Many of my readers here at Pixel Whizz might not realise – but I actually started my online career as a YouTube personality. On my old YouTube channel, I used to review the latest and greatest in consumer technology. I now work full time for a living in the tech and startup world, specialising in video and YouTube marketing.
Throughout the 3-4 year journey growing my YouTube channel and online brand, I amassed a following of over 75,000 subscribers along with over 15 million video views. Over this time, I learned a ton about both online video marketing and community growth.
It wasn’t a choice I took lightly – but I decided to move forward with a ‘proper’ career instead of one ran from my bedroom. Thankfully, the skills I learnt throughout growing my technology channel to one of the largest in the UK, are all applicable to almost any form of online marketing.
YouTube is one of the largest potential online goldmines for business success.
It’s also one of the hardest networks to succeed at. It takes a ton of hard work, a ton of personality and a whole lot of time spent on it.
Consistency is king
Consistency is the most important thing in any business. If you produce good content, and you consistently do so, you will get noticed online. People will come to read your stuff over time – even if it’s just a trickle.
YouTube is no different. Posting new videos once or twice a week is almost an unspoken requirement. YouTube search is a fantastic way to capitalise on current affairs and trending topics, but longtime subscriber growth comes from your existing community engaging with your stuff. Consistency allows this to happen. High quality videos delivered regularly will allow much more opportunity for engagement and sharing.
Consistency in online business is never a bad thing. This covers everything from your social media to your content production.
Conversation is queen
I briefly just touched on why conversation is so important. More than any other content network, YouTube is a community. Hundreds of little niches of members, all waiting to comment and share your content regularly. These niches are fickle, and people will support and engage with you as much as you support and engage the other way around. YouTube is extremely similar to networks like Reddit from this point of view – if you appear to only be there for marketing, views or money, you most likely won’t become a success. Even larger YouTubers know the value of conversation and will often reply to hundreds of comments on their newest videos.
You need always need a hook
Something has to make you stand out in a sea of noise. For me, this was as simple as my accent. Being an independent British technology reviewer in a sea of Americans was enough to get my name out there and people interested in my channel and brand.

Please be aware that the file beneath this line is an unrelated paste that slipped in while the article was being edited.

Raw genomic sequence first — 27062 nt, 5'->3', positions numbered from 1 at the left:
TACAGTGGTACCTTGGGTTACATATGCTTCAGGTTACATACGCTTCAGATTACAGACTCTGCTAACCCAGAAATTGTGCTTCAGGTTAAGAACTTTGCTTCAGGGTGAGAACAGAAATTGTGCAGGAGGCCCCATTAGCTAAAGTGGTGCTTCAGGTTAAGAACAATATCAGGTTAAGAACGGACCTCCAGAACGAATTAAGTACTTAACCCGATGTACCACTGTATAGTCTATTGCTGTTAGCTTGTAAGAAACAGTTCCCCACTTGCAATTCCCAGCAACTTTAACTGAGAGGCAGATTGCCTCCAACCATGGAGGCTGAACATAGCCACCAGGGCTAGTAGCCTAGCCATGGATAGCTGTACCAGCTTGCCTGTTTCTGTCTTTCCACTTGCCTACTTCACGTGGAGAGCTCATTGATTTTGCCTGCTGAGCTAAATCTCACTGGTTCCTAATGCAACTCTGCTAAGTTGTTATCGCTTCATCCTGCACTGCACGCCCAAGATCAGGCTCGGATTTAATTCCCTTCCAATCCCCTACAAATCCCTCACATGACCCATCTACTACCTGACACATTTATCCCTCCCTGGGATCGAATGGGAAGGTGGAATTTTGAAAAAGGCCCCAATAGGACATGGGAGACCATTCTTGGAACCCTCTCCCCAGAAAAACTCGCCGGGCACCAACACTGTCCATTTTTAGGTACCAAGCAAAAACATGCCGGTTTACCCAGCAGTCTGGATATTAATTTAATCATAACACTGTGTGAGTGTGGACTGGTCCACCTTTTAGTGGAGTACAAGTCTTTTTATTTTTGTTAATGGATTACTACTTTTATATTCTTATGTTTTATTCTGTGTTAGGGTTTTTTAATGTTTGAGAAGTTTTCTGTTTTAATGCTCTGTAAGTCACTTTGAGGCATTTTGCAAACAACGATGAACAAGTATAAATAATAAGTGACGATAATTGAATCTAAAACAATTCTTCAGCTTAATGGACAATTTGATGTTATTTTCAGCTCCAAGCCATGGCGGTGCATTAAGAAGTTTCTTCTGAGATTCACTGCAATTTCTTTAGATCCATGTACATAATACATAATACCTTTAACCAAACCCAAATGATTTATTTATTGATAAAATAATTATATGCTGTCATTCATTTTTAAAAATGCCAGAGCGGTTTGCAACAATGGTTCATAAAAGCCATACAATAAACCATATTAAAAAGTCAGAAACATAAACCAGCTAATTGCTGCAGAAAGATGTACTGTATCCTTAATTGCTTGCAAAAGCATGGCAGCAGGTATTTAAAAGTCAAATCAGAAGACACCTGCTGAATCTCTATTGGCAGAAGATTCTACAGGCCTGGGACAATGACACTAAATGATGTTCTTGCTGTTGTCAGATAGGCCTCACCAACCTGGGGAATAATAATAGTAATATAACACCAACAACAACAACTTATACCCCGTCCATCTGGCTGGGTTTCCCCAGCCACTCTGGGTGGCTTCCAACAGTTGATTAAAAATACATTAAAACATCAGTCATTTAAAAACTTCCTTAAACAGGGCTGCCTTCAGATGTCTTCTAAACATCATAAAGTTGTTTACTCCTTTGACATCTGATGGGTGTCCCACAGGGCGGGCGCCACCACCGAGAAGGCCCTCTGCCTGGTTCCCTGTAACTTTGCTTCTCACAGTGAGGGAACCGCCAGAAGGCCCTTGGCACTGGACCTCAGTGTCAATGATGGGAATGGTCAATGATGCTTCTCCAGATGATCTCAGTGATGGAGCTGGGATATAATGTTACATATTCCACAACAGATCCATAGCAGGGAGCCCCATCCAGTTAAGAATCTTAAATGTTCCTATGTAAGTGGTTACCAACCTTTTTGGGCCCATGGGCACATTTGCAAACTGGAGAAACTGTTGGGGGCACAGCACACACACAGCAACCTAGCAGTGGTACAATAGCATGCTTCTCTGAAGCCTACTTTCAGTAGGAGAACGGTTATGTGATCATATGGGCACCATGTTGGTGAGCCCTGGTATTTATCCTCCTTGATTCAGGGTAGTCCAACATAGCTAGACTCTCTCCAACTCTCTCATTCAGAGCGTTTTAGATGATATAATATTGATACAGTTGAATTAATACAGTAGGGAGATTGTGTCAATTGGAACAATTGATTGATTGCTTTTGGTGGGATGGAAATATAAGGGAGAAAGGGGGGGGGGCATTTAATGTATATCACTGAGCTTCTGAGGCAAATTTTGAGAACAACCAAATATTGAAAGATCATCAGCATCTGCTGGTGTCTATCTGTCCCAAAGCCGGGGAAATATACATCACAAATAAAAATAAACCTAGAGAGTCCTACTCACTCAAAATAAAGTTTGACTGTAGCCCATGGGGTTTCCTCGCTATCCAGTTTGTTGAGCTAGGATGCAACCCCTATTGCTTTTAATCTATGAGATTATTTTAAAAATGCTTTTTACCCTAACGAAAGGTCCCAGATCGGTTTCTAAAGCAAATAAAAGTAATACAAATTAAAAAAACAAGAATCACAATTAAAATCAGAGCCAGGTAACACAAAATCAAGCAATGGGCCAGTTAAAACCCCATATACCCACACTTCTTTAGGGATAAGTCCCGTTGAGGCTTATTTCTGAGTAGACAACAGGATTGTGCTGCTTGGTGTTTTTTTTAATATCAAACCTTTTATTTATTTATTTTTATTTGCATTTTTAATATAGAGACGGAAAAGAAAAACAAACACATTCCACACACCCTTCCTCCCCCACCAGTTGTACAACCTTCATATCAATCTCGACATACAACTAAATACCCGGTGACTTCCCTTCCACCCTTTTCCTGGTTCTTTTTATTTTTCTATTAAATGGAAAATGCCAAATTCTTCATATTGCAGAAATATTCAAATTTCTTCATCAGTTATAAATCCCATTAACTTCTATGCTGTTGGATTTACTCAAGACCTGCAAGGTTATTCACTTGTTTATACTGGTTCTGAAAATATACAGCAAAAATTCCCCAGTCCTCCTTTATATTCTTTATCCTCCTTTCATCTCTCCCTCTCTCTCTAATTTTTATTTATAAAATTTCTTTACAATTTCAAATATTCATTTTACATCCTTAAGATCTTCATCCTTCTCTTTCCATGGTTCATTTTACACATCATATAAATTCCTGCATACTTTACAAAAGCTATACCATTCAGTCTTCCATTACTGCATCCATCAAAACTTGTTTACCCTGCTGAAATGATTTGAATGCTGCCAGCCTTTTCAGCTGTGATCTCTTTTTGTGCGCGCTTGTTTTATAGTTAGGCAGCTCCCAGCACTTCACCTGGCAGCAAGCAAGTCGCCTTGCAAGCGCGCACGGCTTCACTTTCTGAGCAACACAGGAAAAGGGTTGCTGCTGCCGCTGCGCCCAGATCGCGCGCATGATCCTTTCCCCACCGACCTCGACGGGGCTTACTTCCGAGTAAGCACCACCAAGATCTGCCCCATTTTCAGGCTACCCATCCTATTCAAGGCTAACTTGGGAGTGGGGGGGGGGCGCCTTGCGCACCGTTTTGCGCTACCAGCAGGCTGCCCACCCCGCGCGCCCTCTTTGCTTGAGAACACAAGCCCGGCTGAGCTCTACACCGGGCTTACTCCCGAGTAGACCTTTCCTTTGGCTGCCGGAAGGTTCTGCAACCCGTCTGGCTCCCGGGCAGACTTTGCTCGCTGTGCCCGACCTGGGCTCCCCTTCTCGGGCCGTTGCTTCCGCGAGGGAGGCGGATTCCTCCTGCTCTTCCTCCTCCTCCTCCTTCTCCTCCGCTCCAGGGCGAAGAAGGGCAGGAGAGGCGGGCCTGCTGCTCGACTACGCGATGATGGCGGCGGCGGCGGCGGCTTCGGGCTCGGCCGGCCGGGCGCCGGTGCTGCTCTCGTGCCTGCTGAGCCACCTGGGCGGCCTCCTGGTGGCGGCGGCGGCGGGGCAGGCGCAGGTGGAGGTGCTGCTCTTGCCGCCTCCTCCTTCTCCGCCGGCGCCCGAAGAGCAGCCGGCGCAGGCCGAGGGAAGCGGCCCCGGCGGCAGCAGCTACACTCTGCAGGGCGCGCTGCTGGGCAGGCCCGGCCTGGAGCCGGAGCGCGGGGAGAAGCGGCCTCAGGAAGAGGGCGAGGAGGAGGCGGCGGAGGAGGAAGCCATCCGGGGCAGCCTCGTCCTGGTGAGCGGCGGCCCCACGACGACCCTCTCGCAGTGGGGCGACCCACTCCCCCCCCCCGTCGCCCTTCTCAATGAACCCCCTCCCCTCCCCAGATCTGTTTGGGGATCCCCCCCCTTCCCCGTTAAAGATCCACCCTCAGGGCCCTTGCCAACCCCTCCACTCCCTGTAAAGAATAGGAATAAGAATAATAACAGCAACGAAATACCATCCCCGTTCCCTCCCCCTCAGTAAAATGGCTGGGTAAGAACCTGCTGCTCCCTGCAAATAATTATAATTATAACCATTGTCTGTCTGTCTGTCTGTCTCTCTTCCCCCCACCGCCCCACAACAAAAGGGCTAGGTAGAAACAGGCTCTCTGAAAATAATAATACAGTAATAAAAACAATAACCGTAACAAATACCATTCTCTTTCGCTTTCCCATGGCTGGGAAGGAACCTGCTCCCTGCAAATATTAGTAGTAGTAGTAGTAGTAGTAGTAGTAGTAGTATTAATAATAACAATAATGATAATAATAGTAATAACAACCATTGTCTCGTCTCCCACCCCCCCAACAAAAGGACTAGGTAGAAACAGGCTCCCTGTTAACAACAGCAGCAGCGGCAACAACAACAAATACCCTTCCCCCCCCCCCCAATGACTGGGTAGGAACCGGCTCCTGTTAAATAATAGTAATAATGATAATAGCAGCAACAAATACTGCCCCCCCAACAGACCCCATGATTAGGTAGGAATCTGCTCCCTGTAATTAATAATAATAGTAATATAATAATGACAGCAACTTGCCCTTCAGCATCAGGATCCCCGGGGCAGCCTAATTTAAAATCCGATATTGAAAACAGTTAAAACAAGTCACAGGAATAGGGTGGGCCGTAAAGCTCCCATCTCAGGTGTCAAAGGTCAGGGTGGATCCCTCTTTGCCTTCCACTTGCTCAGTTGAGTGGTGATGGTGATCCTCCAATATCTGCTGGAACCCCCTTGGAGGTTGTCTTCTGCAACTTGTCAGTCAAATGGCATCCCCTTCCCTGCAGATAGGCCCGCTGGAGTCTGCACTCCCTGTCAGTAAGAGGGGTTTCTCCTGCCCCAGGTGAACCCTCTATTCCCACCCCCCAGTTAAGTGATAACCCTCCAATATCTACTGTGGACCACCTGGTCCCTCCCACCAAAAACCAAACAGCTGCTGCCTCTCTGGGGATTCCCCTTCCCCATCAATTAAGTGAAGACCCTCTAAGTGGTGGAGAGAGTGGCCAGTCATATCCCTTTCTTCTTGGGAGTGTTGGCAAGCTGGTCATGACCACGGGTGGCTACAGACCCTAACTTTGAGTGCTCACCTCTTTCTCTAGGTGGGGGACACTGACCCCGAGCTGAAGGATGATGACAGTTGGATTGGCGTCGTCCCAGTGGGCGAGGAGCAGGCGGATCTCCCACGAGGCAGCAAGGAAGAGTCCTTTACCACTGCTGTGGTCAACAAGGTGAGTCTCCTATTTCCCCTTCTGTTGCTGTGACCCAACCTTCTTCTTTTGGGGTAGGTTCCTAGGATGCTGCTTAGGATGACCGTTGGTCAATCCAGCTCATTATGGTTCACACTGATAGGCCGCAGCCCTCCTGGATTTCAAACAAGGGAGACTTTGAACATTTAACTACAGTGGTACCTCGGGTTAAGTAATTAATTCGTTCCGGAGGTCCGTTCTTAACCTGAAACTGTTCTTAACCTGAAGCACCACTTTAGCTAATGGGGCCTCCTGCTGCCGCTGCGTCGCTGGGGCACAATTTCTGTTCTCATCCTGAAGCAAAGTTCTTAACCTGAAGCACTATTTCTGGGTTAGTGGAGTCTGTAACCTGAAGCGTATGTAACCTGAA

For you, your hook could simply be putting some additional time into your production and elevating yourself from the crowds this way. YouTube is a network that’s carved and dictated by amateurs, but there’s a reason that professionals have jumped to the platform and excelled by producing top notch content. Examples of this include people like Casey Neistat – who’s largest hook (he has many) is that his vlogs are creatively edited and gorgeously shot.
If there happens to be a ton of people in your niche providing blogging tips, how can you stand out from the crowd? Maybe start a whiteboard series, like Moz did. Or inject comedy and a light tone into your videos, like Wistia.
Find your hook, and play this up time and time again.
Present real value
YouTube is a place for both entertainment and information. The key though, and where you’re going to find YouTube success, is if you combine the two. Of course there are exceptions to this rule – a ton of famous vloggers don’t really present much information to their audience, and just bank on providing excess entertainment.
For a new starter though, one of the best ways to find YouTube success is to solve a problem.
From this point of view, YouTube is similar to Search Engine Optimisation. Demand driven terms like “New iPhone Review” or “How do I chose the best DSLR” are fantastic ways to hook into a new viewer and convert them into a loyal subscriber.
By presenting value again and again, and enticing viewers to become a regular viewer – which can be achieved by using your hook and being different – over time your channel will grow. Expect slow growth initially, however this will speed up exponentially over time.
Network, network, network
YouTube marketing is almost impossible in an insular bubble.
If you’re not networking with other YouTubers in the same space as you, you’re doing it all wrong. Twitter is the best place to achieve this in my opinion – as often you’ll be able to reach out to other creators extremely easily.
Follow them, tweet them, direct message them. Send your videos over to them for critique, whilst also sharing everyone else’s videos. Soon you’ll be networking with the best of the best, and it won’t be long until you become one.
There’s no alternative for hard work
Unfortunately YouTube is not about quick wins. Sure, you might have the odd video go viral, but if you go onto the YouTube homepage right now, I can promise you that every channel appearing to you has at least 100 videos. Most will have over 500.
There’s no work around for having to produce a lot of material, and spending a long time on the material. Just remember, the rewards for putting this work in will be great.